The City Sentinel

OKC Zoo hosts Monarch Festival and 5K/Fun Run to raise funds for butterfly conservation

Darla Shelden Story by on October 3, 2018 . Click on author name to view all articles by this author. You can follow any responses to this entry through the RSS 2.0. Both comments and pings are currently closed.
The Oklahoma City Zoo and Botanical Garden will host the family-friendly Monarch Madness 5K/FunRun and Festival to raise awareness and funds for monarch butterfly conservation. Photo provided

The Oklahoma City Zoo and Botanical Garden will host the family-friendly Monarch Madness 5K/FunRun and Festival to raise awareness and funds for monarch butterfly conservation. Photo provided

By Darla Shelden
City Sentinel Reporter

OKLAHOMA CITY, OK – The Oklahoma City Zoo and Botanical Garden will host two family-friendly events to raise awareness and funds for monarch butterfly conservation. 

Presented by Bob Moore Subaru, the second annual Monarch Madness 5K/Fun Run and Monarch Festival will be held on Saturday, October 6.

The 5K will begin at 8 a.m. The 1-mile Fun Run/Walk starts at 8:15 a.m.  Check-in starts at 6 a.m. for both events. The Festival will follow these two events.

According to the Center for Biological Diversity, the Monarch butterflies population is estimated to have declined up to 80 percent over the last 20 years due to habitat loss and pesticide use. \

“The plight of the monarchs and other pollinators is not widely known and the Oklahoma City Zoo is committed to changing that,” said Dr. Rebecca Snyder, curator of conservation and science. 

“Pollinators are critical to agricultural production and to vibrant ecosystems,’ Snyder added. “The Zoo will continue to raise awareness about this critical species through events like Monarch Madness that are fun and engaging while contributing to an important cause.”

Unlike other 5K runs, Monarch Madness is an officially timed run that includes a course simulating the over 2,000 mile journey monarchs take from Canada to Mexico with themed stops along the way.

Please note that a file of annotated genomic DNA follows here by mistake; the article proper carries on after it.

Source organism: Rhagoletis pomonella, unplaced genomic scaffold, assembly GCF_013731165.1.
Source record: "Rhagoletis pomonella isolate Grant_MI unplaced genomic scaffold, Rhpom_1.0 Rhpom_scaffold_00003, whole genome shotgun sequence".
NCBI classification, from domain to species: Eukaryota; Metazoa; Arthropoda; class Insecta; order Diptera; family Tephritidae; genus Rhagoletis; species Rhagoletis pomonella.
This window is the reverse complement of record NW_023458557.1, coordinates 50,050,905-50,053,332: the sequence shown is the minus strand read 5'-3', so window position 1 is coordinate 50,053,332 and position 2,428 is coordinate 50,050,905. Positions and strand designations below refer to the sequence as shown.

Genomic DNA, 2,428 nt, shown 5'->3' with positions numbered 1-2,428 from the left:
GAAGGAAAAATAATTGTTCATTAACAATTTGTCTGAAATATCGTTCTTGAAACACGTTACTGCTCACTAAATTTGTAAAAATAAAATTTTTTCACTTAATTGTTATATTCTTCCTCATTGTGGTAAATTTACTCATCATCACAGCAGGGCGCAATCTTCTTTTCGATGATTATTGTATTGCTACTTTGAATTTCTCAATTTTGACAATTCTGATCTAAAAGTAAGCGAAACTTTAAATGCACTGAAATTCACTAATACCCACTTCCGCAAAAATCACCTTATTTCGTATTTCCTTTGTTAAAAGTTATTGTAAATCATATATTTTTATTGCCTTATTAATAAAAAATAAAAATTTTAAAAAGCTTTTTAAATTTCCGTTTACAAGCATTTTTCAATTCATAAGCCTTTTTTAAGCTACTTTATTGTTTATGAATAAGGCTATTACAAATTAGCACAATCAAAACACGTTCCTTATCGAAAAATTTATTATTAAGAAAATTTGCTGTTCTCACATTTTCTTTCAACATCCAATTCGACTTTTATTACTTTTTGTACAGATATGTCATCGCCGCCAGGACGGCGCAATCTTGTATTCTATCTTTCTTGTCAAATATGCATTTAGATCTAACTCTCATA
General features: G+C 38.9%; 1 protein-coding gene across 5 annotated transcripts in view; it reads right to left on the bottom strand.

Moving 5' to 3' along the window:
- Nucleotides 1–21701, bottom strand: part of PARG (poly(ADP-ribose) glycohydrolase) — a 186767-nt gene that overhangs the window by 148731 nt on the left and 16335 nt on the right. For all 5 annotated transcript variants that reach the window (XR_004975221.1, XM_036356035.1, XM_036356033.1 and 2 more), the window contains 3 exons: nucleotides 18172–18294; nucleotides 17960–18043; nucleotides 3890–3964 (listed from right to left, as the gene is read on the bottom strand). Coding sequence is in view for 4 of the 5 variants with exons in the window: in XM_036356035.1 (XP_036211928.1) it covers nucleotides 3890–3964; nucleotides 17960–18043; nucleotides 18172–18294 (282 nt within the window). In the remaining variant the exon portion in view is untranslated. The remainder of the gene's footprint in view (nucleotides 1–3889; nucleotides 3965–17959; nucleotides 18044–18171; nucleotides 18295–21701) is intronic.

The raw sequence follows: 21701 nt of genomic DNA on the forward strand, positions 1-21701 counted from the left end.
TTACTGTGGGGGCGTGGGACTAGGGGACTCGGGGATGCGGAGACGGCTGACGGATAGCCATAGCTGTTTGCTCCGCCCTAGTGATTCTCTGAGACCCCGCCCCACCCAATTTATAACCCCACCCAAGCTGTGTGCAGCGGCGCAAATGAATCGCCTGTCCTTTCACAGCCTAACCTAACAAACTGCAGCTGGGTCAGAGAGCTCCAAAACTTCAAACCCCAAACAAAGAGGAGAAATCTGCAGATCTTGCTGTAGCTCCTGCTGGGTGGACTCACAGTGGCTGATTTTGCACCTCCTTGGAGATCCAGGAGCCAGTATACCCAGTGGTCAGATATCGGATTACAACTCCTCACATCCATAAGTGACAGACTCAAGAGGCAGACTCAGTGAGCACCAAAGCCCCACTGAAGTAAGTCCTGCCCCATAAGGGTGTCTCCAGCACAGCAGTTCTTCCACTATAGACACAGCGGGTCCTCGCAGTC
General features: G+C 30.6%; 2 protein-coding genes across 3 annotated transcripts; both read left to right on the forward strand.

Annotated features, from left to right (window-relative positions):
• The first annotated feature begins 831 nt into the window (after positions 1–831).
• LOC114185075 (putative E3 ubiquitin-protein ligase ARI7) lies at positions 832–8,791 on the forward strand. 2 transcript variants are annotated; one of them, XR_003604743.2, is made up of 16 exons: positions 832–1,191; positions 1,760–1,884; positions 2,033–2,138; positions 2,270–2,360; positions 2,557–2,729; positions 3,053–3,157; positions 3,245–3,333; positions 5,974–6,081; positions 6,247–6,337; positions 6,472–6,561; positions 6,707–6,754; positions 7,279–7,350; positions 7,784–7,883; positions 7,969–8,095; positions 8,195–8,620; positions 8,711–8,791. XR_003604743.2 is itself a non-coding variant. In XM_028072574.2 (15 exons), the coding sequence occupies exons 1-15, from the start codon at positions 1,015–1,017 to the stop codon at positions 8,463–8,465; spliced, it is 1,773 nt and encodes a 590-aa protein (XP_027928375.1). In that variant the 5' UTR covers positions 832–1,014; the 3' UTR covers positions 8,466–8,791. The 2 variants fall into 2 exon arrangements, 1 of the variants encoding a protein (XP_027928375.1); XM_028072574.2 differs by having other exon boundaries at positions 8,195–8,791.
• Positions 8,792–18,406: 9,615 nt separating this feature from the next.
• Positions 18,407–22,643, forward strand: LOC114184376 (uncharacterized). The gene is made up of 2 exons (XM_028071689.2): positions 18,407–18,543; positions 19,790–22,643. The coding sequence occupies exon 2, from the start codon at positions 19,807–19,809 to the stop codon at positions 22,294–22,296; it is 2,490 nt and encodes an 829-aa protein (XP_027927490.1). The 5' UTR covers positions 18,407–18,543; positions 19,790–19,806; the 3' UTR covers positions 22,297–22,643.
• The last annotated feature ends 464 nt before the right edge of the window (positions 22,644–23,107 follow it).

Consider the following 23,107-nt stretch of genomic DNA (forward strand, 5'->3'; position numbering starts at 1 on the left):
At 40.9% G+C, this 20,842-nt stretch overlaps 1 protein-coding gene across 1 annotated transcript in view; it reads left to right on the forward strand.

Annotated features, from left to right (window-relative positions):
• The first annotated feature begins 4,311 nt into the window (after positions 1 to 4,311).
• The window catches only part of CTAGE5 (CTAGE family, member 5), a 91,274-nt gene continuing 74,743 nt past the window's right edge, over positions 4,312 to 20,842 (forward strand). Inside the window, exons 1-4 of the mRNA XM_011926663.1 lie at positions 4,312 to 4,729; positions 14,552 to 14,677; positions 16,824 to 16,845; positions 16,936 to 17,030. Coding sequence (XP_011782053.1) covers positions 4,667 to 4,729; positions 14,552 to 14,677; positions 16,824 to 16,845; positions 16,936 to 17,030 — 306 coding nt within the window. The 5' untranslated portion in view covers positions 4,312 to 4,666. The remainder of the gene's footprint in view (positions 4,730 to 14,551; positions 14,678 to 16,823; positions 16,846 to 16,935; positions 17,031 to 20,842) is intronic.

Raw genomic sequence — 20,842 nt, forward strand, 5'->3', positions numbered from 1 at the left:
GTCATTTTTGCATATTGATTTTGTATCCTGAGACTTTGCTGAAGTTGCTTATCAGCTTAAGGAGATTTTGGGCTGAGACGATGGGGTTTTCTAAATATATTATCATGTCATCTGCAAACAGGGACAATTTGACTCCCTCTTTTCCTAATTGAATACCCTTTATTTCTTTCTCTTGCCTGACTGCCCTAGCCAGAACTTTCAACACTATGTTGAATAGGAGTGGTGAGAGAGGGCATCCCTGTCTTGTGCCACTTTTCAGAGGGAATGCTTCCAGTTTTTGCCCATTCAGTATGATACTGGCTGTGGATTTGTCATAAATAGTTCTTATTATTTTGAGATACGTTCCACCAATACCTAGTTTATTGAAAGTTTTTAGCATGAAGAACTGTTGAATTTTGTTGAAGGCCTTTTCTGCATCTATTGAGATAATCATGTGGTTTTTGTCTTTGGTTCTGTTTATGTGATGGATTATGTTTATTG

Runners will enjoy “flying” through Oklahoma City’s Adventure District, Zoo Lake park and crossing the finish line in front of the Zoo.

The Zoo also encourages runners to come dressed in butterfly costumes and accessories for this event. A limited number of costume butterfly wings will available for runners and supporters to purchase at packet pick-up and day-of at the Zoo.

All participants will receive a t-shirt, timed bib number, a finisher medal and free general admission into the Zoo that day.

Registration is $40 for adults and $30 for kids. Registration packets can be picked up at the Zoo the morning of the race or on Friday, Oct. 5 from 11 a.m. to 7 p.m. at Red Coyote Running and Fitness at 5720 N Classen Blvd. in Oklahoma City. To register, click here.

Following the Fun Run, festivities will continue with the Monarch Festival from 9 a.m. to 12 p.m. 

The goal of the festival is to educate Zoo guests about the decline of monarchs and to inspire them to take action to save this iconic species by learning how to attract them to public gardens, neighborhoods or their own backyard.